ASA Presentations

Combined Spinal Caudal Anesthesia in Infants: Case Report and Literature Review

By Johanna M. Lee, MD; Chang Amber Liu, MD, MSc
Department of Anesthesia, Critical Care and Pain Medicine
Massachusetts General Hospital, Harvard Medical School
Boston, Massachusetts

Spinal anesthesia has been shown to be safe and effective in infants, and has been gaining popularity as an alternative to general anesthesia for infants undergoing urologic and abdominal surgeries.1-3 Continuous regional anesthesia via caudal catheters has also been shown to be safe and effective in infants.4-7 Regional anesthesia in infants has several benefits, including the avoidance of intubation and associated possible respiratory complications, ability to avoid opioids and decrease early postoperative apneic events, and improved hemodynamic stability.8,9 These benefits are of particular consideration in high-risk patients, notably ex-premature infants with cardiac, pulmonary, or neurologic comorbidities.1-3

Spinal anesthesia has been shown to improve OR and PACU efficiency compared with general anesthesia, using a standardized protocol for infants undergoing inguinal herniorrhaphy at Massachusetts General Hospital for Children.1,10 Spinal anesthesia is also associated with a decrease in postoperative rFLACC scores and acetaminophen consumption.11 While there have been concerns that spinal anesthesia in infants can be technically challenging, spinal anesthesia has been shown to be feasible and have a high success rate (greater than 90%).1,3,12

While spinal anesthesia has many benefits over general anesthesia for certain types of surgeries, it is limited by its short duration of approximately 60-90 minutes in infants.1,13 The addition of adjuncts like epinephrine and clonidine can extend the duration of block up to 120 minutes,10,12,13 but still would not be sufficient for longer procedures. Data from studies of spinal anesthesia in infants have shown that approximately 1% of patients needed conversion to general anesthesia because of insufficient duration of spinal anesthesia.1,3

Over the years, there have been a number of reports of combined spinal and caudal/epidural anesthesia in infants undergoing prolonged surgical procedures, with a proportion requiring supplemental sedative intravenous medications (Table 1).14-17 While older studies tended to use bupivacaine infusions, more recent studies have incorporated the use of chloroprocaine infusions, which have a better safety profile due to its short plasma half-life (Table 2).4 The rate of complications and rate of conversion to general anesthesia are very low.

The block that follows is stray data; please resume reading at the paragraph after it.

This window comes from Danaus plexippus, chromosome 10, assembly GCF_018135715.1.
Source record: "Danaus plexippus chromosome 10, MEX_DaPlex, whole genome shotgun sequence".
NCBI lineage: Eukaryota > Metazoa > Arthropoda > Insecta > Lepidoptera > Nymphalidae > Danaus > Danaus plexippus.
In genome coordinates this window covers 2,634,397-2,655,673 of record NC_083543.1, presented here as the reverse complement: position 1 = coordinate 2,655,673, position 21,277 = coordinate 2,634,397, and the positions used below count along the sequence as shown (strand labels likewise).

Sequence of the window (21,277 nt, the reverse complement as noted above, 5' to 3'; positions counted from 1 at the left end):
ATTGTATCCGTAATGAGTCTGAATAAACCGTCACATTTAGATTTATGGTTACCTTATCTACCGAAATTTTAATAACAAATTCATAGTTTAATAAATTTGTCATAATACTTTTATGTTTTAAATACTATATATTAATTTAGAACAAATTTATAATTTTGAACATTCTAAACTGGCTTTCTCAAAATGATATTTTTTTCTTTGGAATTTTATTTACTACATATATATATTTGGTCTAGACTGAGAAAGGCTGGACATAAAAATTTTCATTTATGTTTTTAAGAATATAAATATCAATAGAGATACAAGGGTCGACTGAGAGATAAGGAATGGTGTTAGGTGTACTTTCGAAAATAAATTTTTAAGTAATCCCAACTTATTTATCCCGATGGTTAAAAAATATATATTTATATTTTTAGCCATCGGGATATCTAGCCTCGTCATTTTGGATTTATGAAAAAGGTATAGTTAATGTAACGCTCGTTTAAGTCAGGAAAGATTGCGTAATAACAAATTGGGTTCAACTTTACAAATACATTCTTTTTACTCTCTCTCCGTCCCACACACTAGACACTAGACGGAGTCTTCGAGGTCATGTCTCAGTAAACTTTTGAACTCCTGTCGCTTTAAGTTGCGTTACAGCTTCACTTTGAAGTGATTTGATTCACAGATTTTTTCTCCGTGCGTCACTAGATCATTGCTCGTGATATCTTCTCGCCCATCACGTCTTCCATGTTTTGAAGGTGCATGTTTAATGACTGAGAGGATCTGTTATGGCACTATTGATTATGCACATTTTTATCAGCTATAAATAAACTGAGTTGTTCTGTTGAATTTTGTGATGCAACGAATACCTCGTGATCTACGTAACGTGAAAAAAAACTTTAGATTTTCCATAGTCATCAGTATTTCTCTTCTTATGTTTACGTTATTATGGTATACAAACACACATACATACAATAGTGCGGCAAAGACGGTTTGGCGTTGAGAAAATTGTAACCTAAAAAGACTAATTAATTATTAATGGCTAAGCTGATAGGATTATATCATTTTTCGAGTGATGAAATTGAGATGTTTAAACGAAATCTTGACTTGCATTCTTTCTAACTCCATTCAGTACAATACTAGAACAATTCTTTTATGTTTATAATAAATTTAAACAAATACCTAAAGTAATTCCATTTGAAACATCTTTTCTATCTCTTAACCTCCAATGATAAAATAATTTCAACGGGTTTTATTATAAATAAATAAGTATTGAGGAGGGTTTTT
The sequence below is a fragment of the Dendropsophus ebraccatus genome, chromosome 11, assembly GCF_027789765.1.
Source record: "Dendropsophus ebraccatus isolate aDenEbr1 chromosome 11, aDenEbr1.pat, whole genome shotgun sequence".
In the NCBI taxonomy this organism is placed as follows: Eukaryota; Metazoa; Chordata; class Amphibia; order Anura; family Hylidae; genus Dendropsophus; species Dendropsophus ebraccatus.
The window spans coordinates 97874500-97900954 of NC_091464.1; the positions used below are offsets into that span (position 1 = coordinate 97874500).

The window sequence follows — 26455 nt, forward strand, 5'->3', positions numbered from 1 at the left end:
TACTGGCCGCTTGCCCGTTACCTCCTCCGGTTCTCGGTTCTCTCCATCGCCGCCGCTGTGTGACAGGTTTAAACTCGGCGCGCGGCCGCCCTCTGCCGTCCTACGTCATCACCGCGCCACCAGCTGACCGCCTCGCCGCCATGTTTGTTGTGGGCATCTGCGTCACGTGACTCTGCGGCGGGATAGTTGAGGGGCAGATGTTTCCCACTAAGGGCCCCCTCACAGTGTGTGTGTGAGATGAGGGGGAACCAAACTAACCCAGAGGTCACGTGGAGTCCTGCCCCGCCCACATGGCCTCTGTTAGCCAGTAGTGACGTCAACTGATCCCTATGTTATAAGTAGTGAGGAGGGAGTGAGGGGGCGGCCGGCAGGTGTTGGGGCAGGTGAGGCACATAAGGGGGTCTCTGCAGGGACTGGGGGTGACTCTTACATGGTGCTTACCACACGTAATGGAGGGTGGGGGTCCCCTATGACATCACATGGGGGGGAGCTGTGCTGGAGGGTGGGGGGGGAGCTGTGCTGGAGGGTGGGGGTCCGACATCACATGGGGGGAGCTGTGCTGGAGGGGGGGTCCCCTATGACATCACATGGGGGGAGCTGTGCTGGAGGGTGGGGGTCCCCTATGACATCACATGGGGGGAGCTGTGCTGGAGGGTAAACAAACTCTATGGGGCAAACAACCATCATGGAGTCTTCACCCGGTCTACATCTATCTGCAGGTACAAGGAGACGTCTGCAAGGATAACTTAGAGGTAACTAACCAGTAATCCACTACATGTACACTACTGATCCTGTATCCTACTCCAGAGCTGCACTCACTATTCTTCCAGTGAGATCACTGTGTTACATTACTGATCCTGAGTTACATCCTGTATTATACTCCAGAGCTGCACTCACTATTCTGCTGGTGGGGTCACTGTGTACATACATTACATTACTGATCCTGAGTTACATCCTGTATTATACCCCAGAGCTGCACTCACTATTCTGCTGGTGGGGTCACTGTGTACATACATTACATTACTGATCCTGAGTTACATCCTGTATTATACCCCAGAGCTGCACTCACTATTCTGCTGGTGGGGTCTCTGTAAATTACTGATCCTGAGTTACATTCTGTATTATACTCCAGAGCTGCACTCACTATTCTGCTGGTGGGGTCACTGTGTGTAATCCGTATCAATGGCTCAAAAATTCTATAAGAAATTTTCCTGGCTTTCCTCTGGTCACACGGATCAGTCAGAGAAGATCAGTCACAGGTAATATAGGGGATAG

We present the use of awake combined spinal caudal (CSC) anesthesia in a full-term 9-week old with a history of congenital hydroureteronephrosis, who was scheduled for a cystoscopy and possible stent placement versus ureteral reimplantation. She weighed 6.15 kg, had no allergies, and was otherwise healthy. Given parental concerns with the patient’s prior post-intubation complications, we opted to avoid airway instrumentation, and given the uncertainty of procedural duration, proceeded with spinal anesthesia followed by placement of a caudal catheter, based on our previously published spinal anesthesia protocol10 and the protocol for caudal anesthesia outlined by Geyer et al.16

Briefly, topical local anesthetic was applied to the lumbar spine in the pre-operative area. In the operating room, the patient was seated with the help of an assistant, and after sterile preparation, the intrathecal space was accessed using a 22G Quincke spinal needle. On return of CSF, 1 mg/kg bupivacaine 0.5% and 1 mcg/kg of clonidine were administered. An IV was placed in the lower extremity, and then placed in right lateral decubitus position for epidural catheter placement. The caudal space was accessed using a 20G needle, and a caudal catheter was advanced into the epidural space and through this needle. After a negative test dose, the catheter was secured with a drop of Dermabond at the entry site, Tegaderm, then tape. The patient was repositioned supine for the operation and was given Sweet-Ease for comfort throughout the case. The patient did not require any additional IV sedatives.

At approximately 75 minutes, we noticed increased fussiness, and the caudal catheter was incrementally bolused over 5 minutes with 1 ml/kg chloroprocaine 2% with good effect. We subsequently started a chloroprocaine 2% infusion at 1 ml/kg/hr. The procedure lasted approximately 3 hours, and the patient did not require supplemental IV sedation. She underwent an uneventful recovery in the post-anesthesia care unit (PACU), and the caudal catheter was used for postoperative analgesia with a continuous ropivacaine infusion with good effect. The caudal catheter was removed on post-operative day 2 without complications.